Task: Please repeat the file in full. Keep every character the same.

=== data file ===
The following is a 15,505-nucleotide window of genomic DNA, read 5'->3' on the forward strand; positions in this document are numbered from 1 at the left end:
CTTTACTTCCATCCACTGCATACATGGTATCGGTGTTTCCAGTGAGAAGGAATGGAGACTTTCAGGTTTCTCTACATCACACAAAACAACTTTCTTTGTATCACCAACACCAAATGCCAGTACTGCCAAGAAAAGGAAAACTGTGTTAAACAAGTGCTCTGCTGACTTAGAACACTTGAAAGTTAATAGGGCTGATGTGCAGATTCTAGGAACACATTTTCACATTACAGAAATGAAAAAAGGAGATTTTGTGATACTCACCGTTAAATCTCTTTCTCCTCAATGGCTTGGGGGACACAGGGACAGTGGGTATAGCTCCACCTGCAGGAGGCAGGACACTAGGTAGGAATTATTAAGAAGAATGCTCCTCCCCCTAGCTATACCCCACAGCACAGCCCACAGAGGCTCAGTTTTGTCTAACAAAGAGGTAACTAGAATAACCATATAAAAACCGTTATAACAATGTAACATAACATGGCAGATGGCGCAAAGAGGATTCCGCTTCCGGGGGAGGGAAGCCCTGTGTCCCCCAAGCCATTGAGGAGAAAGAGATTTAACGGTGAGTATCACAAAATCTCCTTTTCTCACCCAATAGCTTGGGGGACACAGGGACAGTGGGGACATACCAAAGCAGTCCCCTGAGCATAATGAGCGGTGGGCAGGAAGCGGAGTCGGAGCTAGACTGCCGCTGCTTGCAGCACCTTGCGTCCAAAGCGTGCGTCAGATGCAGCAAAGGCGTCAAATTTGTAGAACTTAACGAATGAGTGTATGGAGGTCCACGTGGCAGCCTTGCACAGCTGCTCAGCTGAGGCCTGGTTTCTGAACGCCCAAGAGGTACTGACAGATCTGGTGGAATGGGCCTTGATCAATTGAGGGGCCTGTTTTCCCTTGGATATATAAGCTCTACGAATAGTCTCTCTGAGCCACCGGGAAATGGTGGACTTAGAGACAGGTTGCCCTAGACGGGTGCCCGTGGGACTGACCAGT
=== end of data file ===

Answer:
The following is a 15,505-nucleotide window of genomic DNA, read 5'->3' on the forward strand; positions in this document are numbered from 1 at the left end:
CTTTACTTCCATCCACTGCATACATGGTATCGGTGTTTCCAGTGAGAAGGAATGGAGACTTTCAGGTTTCTCTACATCACACAAAACAACTTTCTTTGTATCACCAACACCAAATGCCAGTACTGCCAAGAAAAGGAAAACTGTGTTAAACAAGTGCTCTGCTGACTTAGAACACTTGAAAGTTAATAGGGCTGATGTGCAGATTCTAGGAACACATTTTCACATTACAGAAATGAAAAAAGGAGATTTTGTGATACTCACCGTTAAATCTCTTTCTCCTCAATGGCTTGGGGGACACAGGGACAGTGGGTATAGCTCCACCTGCAGGAGGCAGGACACTAGGTAGGAATTATTAAGAAGAATGCTCCTCCCCCTAGCTATACCCCACAGCACAGCCCACAGAGGCTCAGTTTTGTCTAACAAAGAGGTAACTAGAATAACCATATAAAAACCGTTATAACAATGTAACATAACATGGCAGATGGCGCAAAGAGGATTCCGCTTCCGGGGGAGGGAAGCCCTGTGTCCCCCAAGCCATTGAGGAGAAAGAGATTTAACGGTGAGTATCACAAAATCTCCTTTTCTCACCCAATAGCTTGGGGGACACAGGGACAGTGGGGACATACCAAAGCAGTCCCCTGAGCATAATGAGCGGTGGGCAGGAAGCGGAGTCGGAGCTAGACTGCCGCTGCTTGCAGCACCTTGCGTCCAAAGCGTGCGTCAGATGCAGCAAAGGCGTCAAATTTGTAGAACTTAACGAATGAGTGTATGGAGGTCCACGTGGCAGCCTTGCACAGCTGCTCAGCTGAGGCCTGGTTTCTGAACGCCCAAGAGGTACTGACAGATCTGGTGGAATGGGCCTTGATCAATTGAGGGGCCTGTTTTCCCTTGGATATATAAGCTCTACGAATAGTCTCTCTGAGCCACCGGGAAATGGTGGACTTAGAGACAGGTTGCCCTAGACGGGTGCCCGTGGGACTGACCAGT